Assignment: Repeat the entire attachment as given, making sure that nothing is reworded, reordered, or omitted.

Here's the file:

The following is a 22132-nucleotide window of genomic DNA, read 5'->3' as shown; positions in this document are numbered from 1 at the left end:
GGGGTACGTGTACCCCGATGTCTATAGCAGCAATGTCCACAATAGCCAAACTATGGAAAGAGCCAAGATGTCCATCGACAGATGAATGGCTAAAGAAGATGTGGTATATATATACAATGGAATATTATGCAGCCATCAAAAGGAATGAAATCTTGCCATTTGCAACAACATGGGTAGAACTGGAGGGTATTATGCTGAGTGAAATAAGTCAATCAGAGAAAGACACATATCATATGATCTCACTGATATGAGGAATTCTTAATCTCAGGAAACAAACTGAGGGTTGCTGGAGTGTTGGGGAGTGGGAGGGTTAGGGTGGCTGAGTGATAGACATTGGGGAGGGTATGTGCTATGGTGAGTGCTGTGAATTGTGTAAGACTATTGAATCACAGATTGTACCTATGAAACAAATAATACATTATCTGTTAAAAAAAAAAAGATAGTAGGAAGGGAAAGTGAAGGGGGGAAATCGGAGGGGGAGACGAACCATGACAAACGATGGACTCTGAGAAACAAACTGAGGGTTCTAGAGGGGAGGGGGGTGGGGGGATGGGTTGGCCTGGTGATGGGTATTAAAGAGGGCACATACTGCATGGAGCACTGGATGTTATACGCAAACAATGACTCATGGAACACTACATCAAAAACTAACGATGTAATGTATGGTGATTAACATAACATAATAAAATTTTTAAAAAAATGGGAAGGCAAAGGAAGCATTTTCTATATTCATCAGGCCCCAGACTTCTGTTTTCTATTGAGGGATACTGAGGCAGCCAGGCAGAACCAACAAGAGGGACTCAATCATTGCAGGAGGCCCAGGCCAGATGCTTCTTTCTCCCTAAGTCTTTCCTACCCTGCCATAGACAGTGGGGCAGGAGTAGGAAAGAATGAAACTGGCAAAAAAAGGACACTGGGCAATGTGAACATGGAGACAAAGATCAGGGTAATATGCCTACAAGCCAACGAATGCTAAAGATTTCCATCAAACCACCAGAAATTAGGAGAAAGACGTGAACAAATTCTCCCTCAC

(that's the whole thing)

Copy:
The following is a 22132-nucleotide window of genomic DNA, read 5'->3' as shown; positions in this document are numbered from 1 at the left end:
GGGGTACGTGTACCCCGATGTCTATAGCAGCAATGTCCACAATAGCCAAACTATGGAAAGAGCCAAGATGTCCATCGACAGATGAATGGCTAAAGAAGATGTGGTATATATATACAATGGAATATTATGCAGCCATCAAAAGGAATGAAATCTTGCCATTTGCAACAACATGGGTAGAACTGGAGGGTATTATGCTGAGTGAAATAAGTCAATCAGAGAAAGACACATATCATATGATCTCACTGATATGAGGAATTCTTAATCTCAGGAAACAAACTGAGGGTTGCTGGAGTGTTGGGGAGTGGGAGGGTTAGGGTGGCTGAGTGATAGACATTGGGGAGGGTATGTGCTATGGTGAGTGCTGTGAATTGTGTAAGACTATTGAATCACAGATTGTACCTATGAAACAAATAATACATTATCTGTTAAAAAAAAAAAGATAGTAGGAAGGGAAAGTGAAGGGGGGAAATCGGAGGGGGAGACGAACCATGACAAACGATGGACTCTGAGAAACAAACTGAGGGTTCTAGAGGGGAGGGGGGTGGGGGGATGGGTTGGCCTGGTGATGGGTATTAAAGAGGGCACATACTGCATGGAGCACTGGATGTTATACGCAAACAATGACTCATGGAACACTACATCAAAAACTAACGATGTAATGTATGGTGATTAACATAACATAATAAAATTTTTAAAAAAATGGGAAGGCAAAGGAAGCATTTTCTATATTCATCAGGCCCCAGACTTCTGTTTTCTATTGAGGGATACTGAGGCAGCCAGGCAGAACCAACAAGAGGGACTCAATCATTGCAGGAGGCCCAGGCCAGATGCTTCTTTCTCCCTAAGTCTTTCCTACCCTGCCATAGACAGTGGGGCAGGAGTAGGAAAGAATGAAACTGGCAAAAAAAGGACACTGGGCAATGTGAACATGGAGACAAAGATCAGGGTAATATGCCTACAAGCCAACGAATGCTAAAGATTTCCATCAAACCACCAGAAATTAGGAGAAAGACGTGAACAAATTCTCCCTCAC